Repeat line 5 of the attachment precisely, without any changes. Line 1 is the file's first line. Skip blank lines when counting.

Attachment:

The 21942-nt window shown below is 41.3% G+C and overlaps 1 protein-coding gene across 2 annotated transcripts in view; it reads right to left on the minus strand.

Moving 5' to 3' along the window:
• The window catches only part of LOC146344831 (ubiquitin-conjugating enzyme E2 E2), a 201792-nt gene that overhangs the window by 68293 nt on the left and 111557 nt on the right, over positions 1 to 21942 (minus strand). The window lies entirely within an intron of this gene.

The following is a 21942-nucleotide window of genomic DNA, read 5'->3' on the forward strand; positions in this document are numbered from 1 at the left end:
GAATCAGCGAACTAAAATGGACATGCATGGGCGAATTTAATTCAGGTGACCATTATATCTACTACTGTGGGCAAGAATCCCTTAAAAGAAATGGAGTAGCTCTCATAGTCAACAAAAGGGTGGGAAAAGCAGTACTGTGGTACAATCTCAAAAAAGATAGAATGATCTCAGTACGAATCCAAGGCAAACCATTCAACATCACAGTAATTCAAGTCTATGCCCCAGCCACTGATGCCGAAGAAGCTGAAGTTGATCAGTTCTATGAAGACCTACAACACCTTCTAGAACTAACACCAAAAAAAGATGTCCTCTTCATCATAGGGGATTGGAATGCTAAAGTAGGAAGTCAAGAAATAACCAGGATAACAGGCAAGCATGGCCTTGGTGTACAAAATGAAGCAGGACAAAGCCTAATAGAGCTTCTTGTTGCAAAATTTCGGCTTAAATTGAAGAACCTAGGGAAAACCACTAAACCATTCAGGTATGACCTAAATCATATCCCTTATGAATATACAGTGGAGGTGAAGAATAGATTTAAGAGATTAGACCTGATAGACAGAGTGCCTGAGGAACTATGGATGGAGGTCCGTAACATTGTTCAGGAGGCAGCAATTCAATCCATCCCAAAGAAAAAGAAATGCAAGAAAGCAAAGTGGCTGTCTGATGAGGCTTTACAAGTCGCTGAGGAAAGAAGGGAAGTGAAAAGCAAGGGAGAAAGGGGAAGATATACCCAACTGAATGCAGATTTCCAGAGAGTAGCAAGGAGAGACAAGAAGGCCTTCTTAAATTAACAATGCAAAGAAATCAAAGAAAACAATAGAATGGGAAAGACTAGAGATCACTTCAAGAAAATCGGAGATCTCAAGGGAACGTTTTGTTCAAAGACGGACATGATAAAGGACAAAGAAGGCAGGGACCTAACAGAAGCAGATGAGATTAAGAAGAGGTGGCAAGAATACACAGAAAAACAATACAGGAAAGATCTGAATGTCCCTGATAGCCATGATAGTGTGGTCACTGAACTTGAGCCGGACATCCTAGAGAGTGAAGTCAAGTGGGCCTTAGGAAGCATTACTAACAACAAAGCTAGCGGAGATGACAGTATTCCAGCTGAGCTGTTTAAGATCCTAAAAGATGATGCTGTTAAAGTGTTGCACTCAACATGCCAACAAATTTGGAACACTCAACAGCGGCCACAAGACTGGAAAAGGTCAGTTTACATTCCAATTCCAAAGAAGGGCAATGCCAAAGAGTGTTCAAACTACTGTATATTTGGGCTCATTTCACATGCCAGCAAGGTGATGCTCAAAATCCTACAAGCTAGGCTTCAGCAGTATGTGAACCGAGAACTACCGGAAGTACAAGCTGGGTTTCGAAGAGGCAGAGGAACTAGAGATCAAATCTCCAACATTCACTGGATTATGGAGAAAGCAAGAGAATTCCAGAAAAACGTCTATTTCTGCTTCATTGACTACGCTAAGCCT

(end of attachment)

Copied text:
GAATCAGCGAACTAAAATGGACATGCATGGGCGAATTTAATTCAGGTGACCATTATATCTACTACTGTGGGCAAGAATCCCTTAAAAGAAATGGAGTAGCTCTCATAGTCAACAAAAGGGTGGGAAAAGCAGTACTGTGGTACAATCTCAAAAAAGATAGAATGATCTCAGTACGAATCCAAGGCAAACCATTCAACATCACAGTAATTCAAGTCTATGCCCCAGCCACTGATGCCGAAGAAGCTGAAGTTGATCAGTTCTATGAAGACCTACAACACCTTCTAGAACTAACACCAAAAAAAGATGTCCTCTTCATCATAGGGGATTGGAATGCTAAAGTAGGAAGTCAAGAAATAACCAGGATAACAGGCAAGCATGGCCTTGGTGTACAAAATGAAGCAGGACAAAGCCTAATAGAGCTTCTTGTTGCAAAATTTCGGCTTAAATTGAAGAACCTAGGGAAAACCACTAAACCATTCAGGTATGACCTAAATCATATCCCTTATGAATATACAGTGGAGGTGAAGAATAGATTTAAGAGATTAGACCTGATAGACAGAGTGCCTGAGGAACTATGGATGGAGGTCCGTAACATTGTTCAGGAGGCAGCAATTCAATCCATCCCAAAGAAAAAGAAATGCAAGAAAGCAAAGTGGCTGTCTGATGAGGCTTTACAAGTCGCTGAGGAAAGAAGGGAAGTGAAAAGCAAGGGAGAAAGGGGAAGATATACCCAACTGAATGCAGATTTCCAGAGAGTAGCAAGGAGAGACAAGAAGGCCTTCTTAAATTAACAATGCAAAGAAATCAAAGAAAACAATAGAATGGGAAAGACTAGAGATCACTTCAAGAAAATCGGAGATCTCAAGGGAACGTTTTGTTCAAAGACGGACATGATAAAGGACAAAGAAGGCAGGGACCTAACAGAAGCAGATGAGATTAAGAAGAGGTGGCAAGAATACACAGAAAAACAATACAGGAAAGATCTGAATGTCCCTGATAGCCATGATAGTGTGGTCACTGAACTTGAGCCGGACATCCTAGAGAGTGAAGTCAAGTGGGCCTTAGGAAGCATTACTAACAACAAAGCTAGCGGAGATGACAGTATTCCAGCTGAGCTGTTTAAGATCCTAAAAGATGATGCTGTTAAAGTGTTGCACTCAACATGCCAACAAATTTGGAACACTCAACAGCGGCCACAAGACTGGAAAAGGTCAGTTTACATTCCAATTCCAAAGAAGGGCAATGCCAAAGAGTGTTCAAACTACTGTATATTTGGGCTCATTTCACATGCCAGCAAGGTGATGCTCAAAATCCTACAAGCTAGGCTTCAGCAGTATGTGAACCGAGAACTACCGGAAGTACAAGCTGGGTTTCGAAGAGGCAGAGGAACTAGAGATCAAATCTCCAACATTCACTGGATTATGGAGAAAGCAAGAGAATTCCAGAAAAACGTCTATTTCTGCTTCATTGACTACGCTAAGCCT